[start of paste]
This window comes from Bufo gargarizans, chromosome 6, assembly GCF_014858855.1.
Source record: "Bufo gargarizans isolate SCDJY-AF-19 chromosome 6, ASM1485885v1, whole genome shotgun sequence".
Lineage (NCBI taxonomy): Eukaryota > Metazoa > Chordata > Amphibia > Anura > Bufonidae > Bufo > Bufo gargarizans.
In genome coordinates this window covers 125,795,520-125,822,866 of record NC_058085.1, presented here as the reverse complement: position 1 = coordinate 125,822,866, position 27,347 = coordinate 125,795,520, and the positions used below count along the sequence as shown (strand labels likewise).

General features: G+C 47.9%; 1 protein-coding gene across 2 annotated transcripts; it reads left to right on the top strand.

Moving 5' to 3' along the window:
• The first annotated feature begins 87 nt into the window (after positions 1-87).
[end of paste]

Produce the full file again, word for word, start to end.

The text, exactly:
This window comes from Bufo gargarizans, chromosome 6, assembly GCF_014858855.1.
Source record: "Bufo gargarizans isolate SCDJY-AF-19 chromosome 6, ASM1485885v1, whole genome shotgun sequence".
Lineage (NCBI taxonomy): Eukaryota > Metazoa > Chordata > Amphibia > Anura > Bufonidae > Bufo > Bufo gargarizans.
In genome coordinates this window covers 125,795,520-125,822,866 of record NC_058085.1, presented here as the reverse complement: position 1 = coordinate 125,822,866, position 27,347 = coordinate 125,795,520, and the positions used below count along the sequence as shown (strand labels likewise).

General features: G+C 47.9%; 1 protein-coding gene across 2 annotated transcripts; it reads left to right on the top strand.

Moving 5' to 3' along the window:
• The first annotated feature begins 87 nt into the window (after positions 1-87).